The next figure gives us a first look at data taken from this type of perspective. Only taking into account the volume of calls relevant to the ones that were actually answered, combining this with common sense aligning this data with global socio-economic data.
|Figure 8: The amount of calls be between countries paired by their origin and destination calls throughout the month of August 2016. This only counts the countries with most volumes of calls generated and the main volume of destination calls for each country.|
There are good sources with international socio-economic data in order to contrast and complement what is observed in our data. For example, large amounts of economic data can be found in the economic observatory of MIT, in the Databank of the World Bank, or Eurostat. And more social (and also economic) data in the United Nations or UNICEF databases. This type of data can be very useful even if there is temporary granularity, spatial issues, or the frequency with which they are published is not ideal.
Before continuing to understanding how countries interact, we need to stop for a moment and think about how people behave when it comes to making a call.
In Figure 9 we have divided the calls that are made daily into four different user groups: those who tend to call during working hours (green), those who call in their free time (blue), those who call during the weekend (red), or finally those who call at night time (purple). Although this first division may seem simple, it allows us to note the users who will normally be calling for personal reasons or those who ring because of work related activity. We can highlight how, for example, the level of calls during the weekend easily exceeds those taken from Monday to Friday, and furthermore once you are in one of these groups you tend to stay there. It’s easy to say this was expected but it’s the data that has been able to state and qualify these statements.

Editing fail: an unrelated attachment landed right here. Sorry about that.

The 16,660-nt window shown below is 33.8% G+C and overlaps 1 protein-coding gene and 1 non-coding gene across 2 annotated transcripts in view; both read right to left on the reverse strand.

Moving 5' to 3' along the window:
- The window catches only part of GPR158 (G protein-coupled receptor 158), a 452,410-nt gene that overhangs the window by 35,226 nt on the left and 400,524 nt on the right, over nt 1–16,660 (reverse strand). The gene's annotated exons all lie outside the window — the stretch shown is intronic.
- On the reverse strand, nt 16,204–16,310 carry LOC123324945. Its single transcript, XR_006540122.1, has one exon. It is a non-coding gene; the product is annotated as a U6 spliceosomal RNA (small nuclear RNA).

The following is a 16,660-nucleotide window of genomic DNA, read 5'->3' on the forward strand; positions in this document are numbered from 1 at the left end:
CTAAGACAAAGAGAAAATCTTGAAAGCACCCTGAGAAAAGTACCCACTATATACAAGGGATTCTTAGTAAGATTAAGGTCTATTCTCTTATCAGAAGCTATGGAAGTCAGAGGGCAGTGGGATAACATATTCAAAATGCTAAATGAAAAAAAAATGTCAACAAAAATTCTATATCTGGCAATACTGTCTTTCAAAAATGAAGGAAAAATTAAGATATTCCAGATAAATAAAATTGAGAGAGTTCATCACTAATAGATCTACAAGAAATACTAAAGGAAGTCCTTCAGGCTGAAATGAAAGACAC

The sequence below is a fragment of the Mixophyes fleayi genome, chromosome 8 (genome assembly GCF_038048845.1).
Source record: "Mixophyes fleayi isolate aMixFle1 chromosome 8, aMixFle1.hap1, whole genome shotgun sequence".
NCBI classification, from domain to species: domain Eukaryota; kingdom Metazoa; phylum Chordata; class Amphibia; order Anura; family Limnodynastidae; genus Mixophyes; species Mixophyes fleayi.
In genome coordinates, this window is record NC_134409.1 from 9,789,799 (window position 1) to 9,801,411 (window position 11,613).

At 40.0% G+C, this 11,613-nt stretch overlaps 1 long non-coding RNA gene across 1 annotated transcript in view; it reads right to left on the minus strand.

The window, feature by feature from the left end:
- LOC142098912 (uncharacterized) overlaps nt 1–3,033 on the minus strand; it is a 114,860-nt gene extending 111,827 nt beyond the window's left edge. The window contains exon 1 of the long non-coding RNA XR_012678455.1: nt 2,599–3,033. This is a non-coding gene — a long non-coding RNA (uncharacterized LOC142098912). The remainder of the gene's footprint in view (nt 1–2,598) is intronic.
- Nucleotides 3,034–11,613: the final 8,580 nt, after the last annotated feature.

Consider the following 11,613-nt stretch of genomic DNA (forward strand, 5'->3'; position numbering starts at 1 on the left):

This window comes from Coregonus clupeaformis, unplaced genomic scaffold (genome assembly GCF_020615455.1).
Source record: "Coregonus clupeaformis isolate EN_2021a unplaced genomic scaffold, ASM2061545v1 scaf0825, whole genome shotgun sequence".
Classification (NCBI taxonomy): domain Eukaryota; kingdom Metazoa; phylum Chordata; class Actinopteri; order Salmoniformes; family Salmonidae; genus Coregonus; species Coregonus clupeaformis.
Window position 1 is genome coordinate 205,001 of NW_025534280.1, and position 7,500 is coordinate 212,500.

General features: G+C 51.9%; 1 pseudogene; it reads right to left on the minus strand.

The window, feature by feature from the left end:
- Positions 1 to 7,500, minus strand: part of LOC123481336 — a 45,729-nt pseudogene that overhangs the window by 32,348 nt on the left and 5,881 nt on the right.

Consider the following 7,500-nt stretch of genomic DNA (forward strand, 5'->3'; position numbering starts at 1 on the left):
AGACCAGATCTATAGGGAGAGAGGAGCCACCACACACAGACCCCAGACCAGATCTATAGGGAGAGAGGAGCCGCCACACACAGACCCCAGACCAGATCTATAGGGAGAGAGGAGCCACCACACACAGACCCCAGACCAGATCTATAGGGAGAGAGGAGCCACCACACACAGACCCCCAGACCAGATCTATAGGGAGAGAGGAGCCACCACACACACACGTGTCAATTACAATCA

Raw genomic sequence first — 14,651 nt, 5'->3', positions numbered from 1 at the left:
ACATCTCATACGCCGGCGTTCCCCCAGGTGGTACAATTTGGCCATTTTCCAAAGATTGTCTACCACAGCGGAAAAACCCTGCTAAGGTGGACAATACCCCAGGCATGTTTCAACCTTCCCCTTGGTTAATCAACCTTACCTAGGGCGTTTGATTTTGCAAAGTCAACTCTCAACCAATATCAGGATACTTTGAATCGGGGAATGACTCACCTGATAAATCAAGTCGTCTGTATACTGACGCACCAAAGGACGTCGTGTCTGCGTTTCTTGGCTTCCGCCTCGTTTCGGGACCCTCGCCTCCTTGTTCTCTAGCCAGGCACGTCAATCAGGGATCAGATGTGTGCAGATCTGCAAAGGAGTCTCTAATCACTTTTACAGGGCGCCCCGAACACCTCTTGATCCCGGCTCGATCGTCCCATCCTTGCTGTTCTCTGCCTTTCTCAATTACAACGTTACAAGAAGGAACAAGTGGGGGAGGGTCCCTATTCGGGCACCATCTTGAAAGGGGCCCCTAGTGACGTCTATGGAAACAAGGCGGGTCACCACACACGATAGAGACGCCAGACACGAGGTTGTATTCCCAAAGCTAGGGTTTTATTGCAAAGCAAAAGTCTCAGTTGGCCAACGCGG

Figure 9: The daily evolution of calls made by users who normally call during office hours (green), those who call during the afternoon Monday-Friday (blue), weekend callers (red) and night time callers (purple)
Coming back to the inter-country perspective, in the following graph we can see a geographical representation that can help us to better understand the flows in communication. The original data has been simplified and scaled for convenience and ease of reading. We can monitor the changes in datafrom the dates of Ramadan (7/7/16) to the earthquake in Italy on the (24/8/16).
Video 1: Animated representation of the connections made between Spain and the rest of the listed countries throughout the months of June, July and August 2016. We can see these connections with relation to the dates of the end of Ramadan and also with the earthquake in Italy
These representations have led us to confirm personal links (social) and professional (economic) which we have mentioned before when referring to socioeconomic data. In the next graphic we go a little deeper to show a more specific central European zone, the video gives us a closer look at the analysis of the data.
Figure 10: Geographical representation of communications through a defined zone in Europe.
Recapping what we have learnt from the data analysis, where we have separated the callers based on their habits and have the precise information about their location we can start to understand the fundamental relation between call data and other socio-economic indicators. Not forgetting the link between global events, commercial relations between regions and even the simple interaction between people in their local communities.
• We could analyze communications between eminently industrial zones and compare those with relation to commercial seaports which are connected by transport links.
• The combined knowledge of communications between the caller country and the destination of the call collaborated with historic immigration patterns has allowed us to give the data a deeper meaning. We could see that this was consistent with the data analysed about Argentina and Italy during the earthquake crisis in Italy. For this reason, we expect the same patterns with Spain and Germany. Does this mean that this call time information could become a true indication for modern day immigration? It’s possible that one day we might be able to predict the flow of people through data.
Clearly our digital footprint goes a long way in describing us and our behaviour.